Europe to cut Russian oil imports

The E.U. ban will have real consequences, including a tangible financial blow to Putin. While Russia is likely to find other nations to buy some of the oil that would have gone to Europe, it will likely be a struggle to sell it all.

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Editorials

May 5, 2022 - 4:12 PM

The European Union is about to deliver its biggest economic blow yet to Russian President Vladimir Putin: cutting off all E.U. imports of Russian oil. It won’t happen overnight. The proposal unveiled on Wednesday calls for a phaseout of Russian oil imports over the next six months and a ban on all Russian petroleum products by the end of the year. Still, it’s a huge turning point for Europe that is long overdue.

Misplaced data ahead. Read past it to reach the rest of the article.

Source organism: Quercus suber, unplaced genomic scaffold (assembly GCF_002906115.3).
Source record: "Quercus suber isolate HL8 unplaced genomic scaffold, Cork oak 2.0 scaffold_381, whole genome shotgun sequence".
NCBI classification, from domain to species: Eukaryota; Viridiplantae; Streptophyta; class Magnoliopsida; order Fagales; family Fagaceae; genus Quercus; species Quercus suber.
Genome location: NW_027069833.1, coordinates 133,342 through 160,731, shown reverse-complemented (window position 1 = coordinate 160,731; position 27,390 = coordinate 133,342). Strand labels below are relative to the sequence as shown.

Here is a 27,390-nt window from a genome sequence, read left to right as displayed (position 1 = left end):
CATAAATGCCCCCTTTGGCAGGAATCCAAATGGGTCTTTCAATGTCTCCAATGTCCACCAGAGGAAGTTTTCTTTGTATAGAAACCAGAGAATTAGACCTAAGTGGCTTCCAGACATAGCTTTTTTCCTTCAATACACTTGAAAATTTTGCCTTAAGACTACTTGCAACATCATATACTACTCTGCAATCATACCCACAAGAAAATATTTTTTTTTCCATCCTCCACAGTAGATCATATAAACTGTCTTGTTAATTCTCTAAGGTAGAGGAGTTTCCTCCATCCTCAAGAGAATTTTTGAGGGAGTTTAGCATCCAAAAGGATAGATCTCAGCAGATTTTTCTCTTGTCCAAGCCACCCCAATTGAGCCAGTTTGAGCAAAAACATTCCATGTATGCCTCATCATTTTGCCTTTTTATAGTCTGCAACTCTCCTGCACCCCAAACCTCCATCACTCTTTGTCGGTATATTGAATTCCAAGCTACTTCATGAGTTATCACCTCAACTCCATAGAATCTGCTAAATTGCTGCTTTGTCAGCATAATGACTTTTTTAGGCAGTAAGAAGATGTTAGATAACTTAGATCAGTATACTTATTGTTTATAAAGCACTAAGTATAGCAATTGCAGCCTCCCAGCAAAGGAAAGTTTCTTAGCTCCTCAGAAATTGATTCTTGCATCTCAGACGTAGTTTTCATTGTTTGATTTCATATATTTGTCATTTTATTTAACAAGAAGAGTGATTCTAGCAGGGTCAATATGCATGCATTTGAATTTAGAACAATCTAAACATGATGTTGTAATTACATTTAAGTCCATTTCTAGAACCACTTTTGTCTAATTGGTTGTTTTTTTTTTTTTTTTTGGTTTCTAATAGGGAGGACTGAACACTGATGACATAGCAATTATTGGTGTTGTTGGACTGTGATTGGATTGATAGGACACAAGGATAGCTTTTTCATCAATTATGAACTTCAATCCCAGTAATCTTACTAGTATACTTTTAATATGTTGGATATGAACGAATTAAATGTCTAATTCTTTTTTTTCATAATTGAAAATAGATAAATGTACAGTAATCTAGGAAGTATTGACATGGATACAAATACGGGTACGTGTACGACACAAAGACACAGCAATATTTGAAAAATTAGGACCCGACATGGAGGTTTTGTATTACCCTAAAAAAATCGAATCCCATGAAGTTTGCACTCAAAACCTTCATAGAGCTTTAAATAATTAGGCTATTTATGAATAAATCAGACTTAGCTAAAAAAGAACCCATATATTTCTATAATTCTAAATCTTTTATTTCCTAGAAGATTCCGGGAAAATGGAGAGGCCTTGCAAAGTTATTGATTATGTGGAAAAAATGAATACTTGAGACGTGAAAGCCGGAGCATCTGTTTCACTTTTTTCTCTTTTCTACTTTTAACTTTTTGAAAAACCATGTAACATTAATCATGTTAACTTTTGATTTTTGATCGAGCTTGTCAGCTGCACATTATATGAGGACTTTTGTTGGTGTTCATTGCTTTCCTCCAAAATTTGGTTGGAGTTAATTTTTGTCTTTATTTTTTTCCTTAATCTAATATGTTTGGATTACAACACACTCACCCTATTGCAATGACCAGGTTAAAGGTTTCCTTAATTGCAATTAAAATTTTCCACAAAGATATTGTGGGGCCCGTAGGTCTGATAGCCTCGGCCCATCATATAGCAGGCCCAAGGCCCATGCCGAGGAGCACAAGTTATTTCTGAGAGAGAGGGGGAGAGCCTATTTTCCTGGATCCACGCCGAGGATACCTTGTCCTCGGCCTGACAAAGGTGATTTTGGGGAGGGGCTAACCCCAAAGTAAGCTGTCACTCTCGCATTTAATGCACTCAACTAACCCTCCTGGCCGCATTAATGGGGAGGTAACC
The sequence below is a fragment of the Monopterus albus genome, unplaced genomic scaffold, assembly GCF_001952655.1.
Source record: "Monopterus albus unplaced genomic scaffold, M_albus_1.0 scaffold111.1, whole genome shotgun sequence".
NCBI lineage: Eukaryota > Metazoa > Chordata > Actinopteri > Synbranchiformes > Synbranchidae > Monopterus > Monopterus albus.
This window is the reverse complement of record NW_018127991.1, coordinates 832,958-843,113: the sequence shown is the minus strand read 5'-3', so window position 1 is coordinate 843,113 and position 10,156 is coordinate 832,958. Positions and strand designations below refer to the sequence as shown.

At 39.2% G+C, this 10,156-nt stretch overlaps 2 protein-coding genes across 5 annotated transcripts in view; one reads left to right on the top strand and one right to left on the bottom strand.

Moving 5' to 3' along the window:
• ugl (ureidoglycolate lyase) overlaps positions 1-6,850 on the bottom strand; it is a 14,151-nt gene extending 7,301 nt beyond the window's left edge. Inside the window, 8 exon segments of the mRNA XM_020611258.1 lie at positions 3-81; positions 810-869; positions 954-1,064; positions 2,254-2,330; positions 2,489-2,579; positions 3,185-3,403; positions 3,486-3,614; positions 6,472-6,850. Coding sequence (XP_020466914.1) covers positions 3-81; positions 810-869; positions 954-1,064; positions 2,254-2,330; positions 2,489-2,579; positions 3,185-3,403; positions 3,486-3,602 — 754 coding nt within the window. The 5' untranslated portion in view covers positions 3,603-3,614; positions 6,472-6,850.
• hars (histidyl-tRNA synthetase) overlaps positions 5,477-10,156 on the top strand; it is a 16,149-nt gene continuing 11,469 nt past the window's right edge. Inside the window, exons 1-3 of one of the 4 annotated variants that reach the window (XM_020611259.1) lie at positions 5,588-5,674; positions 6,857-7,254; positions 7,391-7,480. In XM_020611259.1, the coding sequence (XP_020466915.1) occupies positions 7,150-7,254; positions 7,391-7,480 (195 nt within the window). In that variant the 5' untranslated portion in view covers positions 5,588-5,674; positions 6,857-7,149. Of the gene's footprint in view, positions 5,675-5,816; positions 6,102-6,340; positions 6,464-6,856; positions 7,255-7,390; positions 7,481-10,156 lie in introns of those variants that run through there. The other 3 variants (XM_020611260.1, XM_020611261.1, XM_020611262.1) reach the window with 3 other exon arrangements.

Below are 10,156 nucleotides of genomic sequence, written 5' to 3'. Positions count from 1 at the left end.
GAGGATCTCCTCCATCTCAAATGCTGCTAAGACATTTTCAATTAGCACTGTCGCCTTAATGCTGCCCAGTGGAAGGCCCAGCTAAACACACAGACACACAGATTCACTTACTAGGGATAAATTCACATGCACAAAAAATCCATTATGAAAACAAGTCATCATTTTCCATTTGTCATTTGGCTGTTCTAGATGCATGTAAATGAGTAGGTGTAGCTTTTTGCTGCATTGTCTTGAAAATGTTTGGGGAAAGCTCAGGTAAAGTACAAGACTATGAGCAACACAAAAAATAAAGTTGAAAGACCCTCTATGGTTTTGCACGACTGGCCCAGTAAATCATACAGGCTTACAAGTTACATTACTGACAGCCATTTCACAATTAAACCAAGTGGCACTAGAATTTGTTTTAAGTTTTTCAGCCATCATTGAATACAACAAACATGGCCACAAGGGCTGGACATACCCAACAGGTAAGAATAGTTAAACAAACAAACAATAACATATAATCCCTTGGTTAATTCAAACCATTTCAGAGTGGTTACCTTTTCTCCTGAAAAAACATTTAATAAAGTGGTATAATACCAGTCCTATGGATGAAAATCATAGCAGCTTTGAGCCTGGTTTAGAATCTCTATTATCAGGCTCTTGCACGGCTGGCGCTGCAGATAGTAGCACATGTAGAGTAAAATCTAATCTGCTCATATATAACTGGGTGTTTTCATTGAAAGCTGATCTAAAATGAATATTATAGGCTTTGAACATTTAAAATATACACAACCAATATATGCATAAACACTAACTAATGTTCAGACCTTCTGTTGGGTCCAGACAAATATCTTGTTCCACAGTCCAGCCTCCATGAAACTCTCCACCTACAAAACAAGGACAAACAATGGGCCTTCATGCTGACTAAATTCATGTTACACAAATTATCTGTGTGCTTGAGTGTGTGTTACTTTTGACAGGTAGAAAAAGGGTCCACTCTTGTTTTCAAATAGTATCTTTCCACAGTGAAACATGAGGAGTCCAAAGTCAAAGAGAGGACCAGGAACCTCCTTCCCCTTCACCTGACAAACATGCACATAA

The E.U. has built a heavy reliance on Russian energy despite warnings from the United States and other allies. Before Putin brutally invaded Ukraine, the E.U. relied on Russia for a hefty 30 percent of its oil and 40 percent of its gas needs, according to Swiss bank UBS. Putin was counting on this dependence to keep the E.U. from pushing back too hard against his assault on Ukraine. Instead, the E.U. is showing a greater unity and willingness to sacrifice for Ukraine and the global good than most would have imagined possible only a few months ago.

President Biden halted Russian oil and natural gas imports on March 8, a largely symbolic because the United States imported little from Russia. The E.U. ban will have real consequences, including a tangible financial blow to Putin. While Russia is likely to find other nations to buy some of the oil that would have gone to Europe, it will likely be a struggle to sell it all, and there will almost certainly be more discounting.

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